Your mother may have told you carrots would keep your eyes bright as a child, but as an adult, it looks like fruit is even more important for keeping your sight. Data reported in a study published in the Archives of Ophthalmology indicates that eating 3 or more servings of fruit per day may lower your risk of age-related macular degeneration (ARMD), the primary cause of vision loss in older adults, by 36%, compared to persons who consume less than 1.5 servings of fruit daily.

In this study, which involved over 110,000 women and men, researchers evaluated the effect of study participants’ consumption of fruits; vegetables; the antioxidant vitamins A, C, and E; and carotenoids on the development of early ARMD or neovascular ARMD, a more severe form of the illness associated with vision loss. While, surprisingly, intakes of vegetables, antioxidant vitamins and carotenoids were not strongly related to incidence of either form of ARMD, fruit intake was definitely protective against the severe form of this vision-destroying disease. Three servings of fruit may sound like a lot to eat each day, but pineapple can help you reach this goal. Add fresh pineapple to your morning smoothie, lunch time yogurt, any fruit and most vegetable salads. For example, try adding chunks of pineapple to your next coleslaw or carrot salad.

 

THYME

Antimicrobial activity of Thyme
The extracts from thyme by water and ethanol, thyme essential oil, thymol and carvacrol were used as antimicrobial agents. The results show that all antimicrobial agents used have strong inhibition activity against Staphalococcus aureus, Bacillus subtilis, and Escherichia coli.

Thyme Research Update
Systemic availability and pharmacokinetics of thymol in humans.

J Clin Pharmacol. 2002 Jul;42(7):731-7.
Essential oil compounds such as found in thyme extract are established for the therapy of chronic and acute bronchitis. Various pharmacodynamic activities for thyme extract and the essential thyme oil, respectively, have been demonstrated in vitro, but availability of these compounds in the respective target organs has not been proven. Thus, investigation of absorption, distribution, metabolism, and excretion are necessary to provide the link between in vitro effects and in vivo studies. To determine the systemic availability and the pharmacokinetics of thymol after oral application to humans, a clinical trial was carried out in 12 healthy volunteers. Each subject received a single dose of a Bronchipret TP tablet, which is equivalent to 1.08 mg thymol. No thymol could be detected in plasma or urine. However, the metabolites thymol sulfate and thymol glucuronide were found in urine. Thymol sulfate, but not thymol glucuronide, was detectable in plasma. Peak plasma concentrations were reached after 2.0 hours. The mean terminal elimination half-life was 10 hours. Thymol sulfate was detectable up to 41 hours after administration. Urinary excretion could be followed over 24 hours. The amount of both thymol sulfate and glucuronide excreted in 24-hour urine was 16% of the dose.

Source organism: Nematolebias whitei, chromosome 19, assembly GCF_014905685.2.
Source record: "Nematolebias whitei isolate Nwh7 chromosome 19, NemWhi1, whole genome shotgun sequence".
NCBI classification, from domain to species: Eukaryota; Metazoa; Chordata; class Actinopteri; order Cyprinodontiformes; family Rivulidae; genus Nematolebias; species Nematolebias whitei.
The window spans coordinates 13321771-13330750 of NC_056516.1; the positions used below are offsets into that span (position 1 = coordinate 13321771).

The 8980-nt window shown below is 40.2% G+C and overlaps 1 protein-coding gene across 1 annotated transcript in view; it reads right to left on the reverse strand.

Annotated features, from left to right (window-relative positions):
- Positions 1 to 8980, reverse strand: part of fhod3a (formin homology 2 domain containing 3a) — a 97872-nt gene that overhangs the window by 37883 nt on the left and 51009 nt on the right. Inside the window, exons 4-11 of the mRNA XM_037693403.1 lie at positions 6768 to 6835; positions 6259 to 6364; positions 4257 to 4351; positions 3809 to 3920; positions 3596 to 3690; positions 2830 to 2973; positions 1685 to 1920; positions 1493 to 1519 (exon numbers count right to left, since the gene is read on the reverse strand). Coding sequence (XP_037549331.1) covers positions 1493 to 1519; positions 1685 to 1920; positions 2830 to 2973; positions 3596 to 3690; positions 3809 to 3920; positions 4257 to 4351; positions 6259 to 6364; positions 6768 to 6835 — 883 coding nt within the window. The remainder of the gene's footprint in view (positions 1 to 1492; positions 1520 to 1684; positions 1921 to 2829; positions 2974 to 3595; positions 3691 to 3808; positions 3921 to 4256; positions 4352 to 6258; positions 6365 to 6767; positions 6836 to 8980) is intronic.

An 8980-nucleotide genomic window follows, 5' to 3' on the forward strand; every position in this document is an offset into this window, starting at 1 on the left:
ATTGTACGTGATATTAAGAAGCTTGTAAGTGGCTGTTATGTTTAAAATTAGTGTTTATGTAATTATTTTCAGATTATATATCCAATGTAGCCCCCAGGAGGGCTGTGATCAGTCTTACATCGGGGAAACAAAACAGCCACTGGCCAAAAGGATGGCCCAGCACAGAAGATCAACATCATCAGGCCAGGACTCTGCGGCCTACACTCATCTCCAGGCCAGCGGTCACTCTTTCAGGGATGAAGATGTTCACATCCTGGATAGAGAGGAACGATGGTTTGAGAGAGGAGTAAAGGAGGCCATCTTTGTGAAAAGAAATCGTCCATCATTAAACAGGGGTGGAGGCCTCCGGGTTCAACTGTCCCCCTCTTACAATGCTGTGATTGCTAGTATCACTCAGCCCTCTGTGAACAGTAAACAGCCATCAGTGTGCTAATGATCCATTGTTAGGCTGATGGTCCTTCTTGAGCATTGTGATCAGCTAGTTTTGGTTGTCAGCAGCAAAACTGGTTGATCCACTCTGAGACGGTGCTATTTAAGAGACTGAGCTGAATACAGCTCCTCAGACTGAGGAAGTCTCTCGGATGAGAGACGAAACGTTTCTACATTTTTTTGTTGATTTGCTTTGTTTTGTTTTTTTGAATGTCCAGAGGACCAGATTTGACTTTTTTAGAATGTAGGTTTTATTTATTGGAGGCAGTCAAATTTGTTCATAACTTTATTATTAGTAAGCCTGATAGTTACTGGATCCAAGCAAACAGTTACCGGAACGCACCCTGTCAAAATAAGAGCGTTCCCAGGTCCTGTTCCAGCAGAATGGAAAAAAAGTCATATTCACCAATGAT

In-vitro anti-inflammatory effect of Eucalyptus globulus and Thymus vulgaris: nitric oxide inhibition in J774A.1 murine macrophages.
J Pharm Pharmacol. 2004 Feb;56(2):257-63.
It is well known that nitric oxide (NO) plays an important role in the pathogenesis of inflammatory diseases. Eucalyptus globulus Labill. and Thymus vulgaris L. ( thyme ) have been used in traditional medicine in the treatment of bronchitis, asthma and other respiratory diseases. The present study focuses on the effects of these two extracts on NO production induced by lipopolysaccharide and interferon-gamma (IFN-gamma) in the murine macrophage cell line. E. globulus and thyme extracts significantly inhibited the enhanced production of NO induced by LPS and IFN-gamma in a dose-dependent manner. Treatment with these two extracts did not reduce cell viability at any dose used. Both eucalyptus and thyme showed significant scavenging of NO radicals released by an NO donor, PAPA-NONOate. Results also show that pre-treatment with E. globulus and thyme extracts significantly inhibits iNOS mRNA expression. This study thus suggests that the inhibition of net NO production by these two extracts may be due to their NO scavenging activity and/or their inhibitory effects on iNOS gene expression.

Human platelet aggregation inhibitors from thyme (Thymus vulgaris L.).
Phytother Res. 2002 Jun;16(4):398-9.
Two antiaggregant compounds, thymol (compound 1) and 3,4,3′,4′-tetrahydroxy-5,5′-diisopropyl-2,2′-dimethylbiphenyl (compound 2) were isolated from the leaves of thyme. These compounds inhibited platelet aggregation induced by collagen, ADP, arachidonic acid and thrombin except that compound 2 did not inhibit platelet aggregation induced by thrombin. thyme maternity rosemary and thyme herbs thyme wild thyme parsley sage rosemary and thyme oil thyme.

Effect of thyme oil and thymol dietary supplementation on the antioxidant status and fatty acid composition of the ageing rat brain. thyme plant
Aromatic and Medicinal Plant Group, Scottish Agricultural College, Auchincruive, Ayr, UK.
Br J Nutr. 2000 Jan;83(1):87-93.